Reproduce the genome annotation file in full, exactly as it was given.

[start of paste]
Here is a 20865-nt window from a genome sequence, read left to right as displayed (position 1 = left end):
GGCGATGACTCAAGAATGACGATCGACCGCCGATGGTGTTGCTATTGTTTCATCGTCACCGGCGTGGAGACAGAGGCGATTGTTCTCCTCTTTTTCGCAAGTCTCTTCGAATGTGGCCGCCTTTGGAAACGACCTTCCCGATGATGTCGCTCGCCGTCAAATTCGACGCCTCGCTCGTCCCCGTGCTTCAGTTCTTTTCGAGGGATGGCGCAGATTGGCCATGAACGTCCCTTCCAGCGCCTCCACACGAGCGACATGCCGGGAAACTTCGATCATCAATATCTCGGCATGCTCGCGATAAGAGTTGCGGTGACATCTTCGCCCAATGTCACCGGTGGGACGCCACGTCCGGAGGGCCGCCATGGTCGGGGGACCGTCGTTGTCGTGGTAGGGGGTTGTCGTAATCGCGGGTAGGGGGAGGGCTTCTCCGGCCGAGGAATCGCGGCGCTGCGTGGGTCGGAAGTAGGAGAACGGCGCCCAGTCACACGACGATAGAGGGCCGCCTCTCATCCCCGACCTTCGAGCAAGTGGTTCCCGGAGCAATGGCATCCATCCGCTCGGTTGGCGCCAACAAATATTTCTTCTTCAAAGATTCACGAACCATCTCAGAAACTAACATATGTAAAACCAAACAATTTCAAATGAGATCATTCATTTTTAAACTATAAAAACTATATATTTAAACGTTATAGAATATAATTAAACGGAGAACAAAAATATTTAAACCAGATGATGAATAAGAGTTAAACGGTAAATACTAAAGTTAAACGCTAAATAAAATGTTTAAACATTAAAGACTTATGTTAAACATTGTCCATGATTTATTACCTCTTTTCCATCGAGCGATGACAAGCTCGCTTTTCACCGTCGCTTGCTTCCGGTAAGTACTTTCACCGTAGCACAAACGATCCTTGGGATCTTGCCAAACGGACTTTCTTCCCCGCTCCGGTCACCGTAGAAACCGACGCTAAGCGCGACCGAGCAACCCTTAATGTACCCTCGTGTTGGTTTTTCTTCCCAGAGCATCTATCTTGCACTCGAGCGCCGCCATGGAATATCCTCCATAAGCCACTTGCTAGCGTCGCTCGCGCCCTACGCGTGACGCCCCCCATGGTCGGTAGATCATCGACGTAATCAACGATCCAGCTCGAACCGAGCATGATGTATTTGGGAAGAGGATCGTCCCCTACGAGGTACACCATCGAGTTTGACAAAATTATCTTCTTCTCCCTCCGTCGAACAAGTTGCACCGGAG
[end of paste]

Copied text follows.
Here is a 20865-nt window from a genome sequence, read left to right as displayed (position 1 = left end):
GGCGATGACTCAAGAATGACGATCGACCGCCGATGGTGTTGCTATTGTTTCATCGTCACCGGCGTGGAGACAGAGGCGATTGTTCTCCTCTTTTTCGCAAGTCTCTTCGAATGTGGCCGCCTTTGGAAACGACCTTCCCGATGATGTCGCTCGCCGTCAAATTCGACGCCTCGCTCGTCCCCGTGCTTCAGTTCTTTTCGAGGGATGGCGCAGATTGGCCATGAACGTCCCTTCCAGCGCCTCCACACGAGCGACATGCCGGGAAACTTCGATCATCAATATCTCGGCATGCTCGCGATAAGAGTTGCGGTGACATCTTCGCCCAATGTCACCGGTGGGACGCCACGTCCGGAGGGCCGCCATGGTCGGGGGACCGTCGTTGTCGTGGTAGGGGGTTGTCGTAATCGCGGGTAGGGGGAGGGCTTCTCCGGCCGAGGAATCGCGGCGCTGCGTGGGTCGGAAGTAGGAGAACGGCGCCCAGTCACACGACGATAGAGGGCCGCCTCTCATCCCCGACCTTCGAGCAAGTGGTTCCCGGAGCAATGGCATCCATCCGCTCGGTTGGCGCCAACAAATATTTCTTCTTCAAAGATTCACGAACCATCTCAGAAACTAACATATGTAAAACCAAACAATTTCAAATGAGATCATTCATTTTTAAACTATAAAAACTATATATTTAAACGTTATAGAATATAATTAAACGGAGAACAAAAATATTTAAACCAGATGATGAATAAGAGTTAAACGGTAAATACTAAAGTTAAACGCTAAATAAAATGTTTAAACATTAAAGACTTATGTTAAACATTGTCCATGATTTATTACCTCTTTTCCATCGAGCGATGACAAGCTCGCTTTTCACCGTCGCTTGCTTCCGGTAAGTACTTTCACCGTAGCACAAACGATCCTTGGGATCTTGCCAAACGGACTTTCTTCCCCGCTCCGGTCACCGTAGAAACCGACGCTAAGCGCGACCGAGCAACCCTTAATGTACCCTCGTGTTGGTTTTTCTTCCCAGAGCATCTATCTTGCACTCGAGCGCCGCCATGGAATATCCTCCATAAGCCACTTGCTAGCGTCGCTCGCGCCCTACGCGTGACGCCCCCCATGGTCGGTAGATCATCGACGTAATCAACGATCCAGCTCGAACCGAGCATGATGTATTTGGGAAGAGGATCGTCCCCTACGAGGTACACCATCGAGTTTGACAAAATTATCTTCTTCTCCCTCCGTCGAACAAGTTGCACCGGAG